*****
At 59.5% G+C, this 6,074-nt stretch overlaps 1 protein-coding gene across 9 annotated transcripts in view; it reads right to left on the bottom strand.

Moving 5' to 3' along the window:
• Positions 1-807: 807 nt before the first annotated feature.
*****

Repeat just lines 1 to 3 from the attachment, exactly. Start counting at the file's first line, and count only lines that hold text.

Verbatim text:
At 59.5% G+C, this 6,074-nt stretch overlaps 1 protein-coding gene across 9 annotated transcripts in view; it reads right to left on the bottom strand.

Moving 5' to 3' along the window:
• Positions 1-807: 807 nt before the first annotated feature.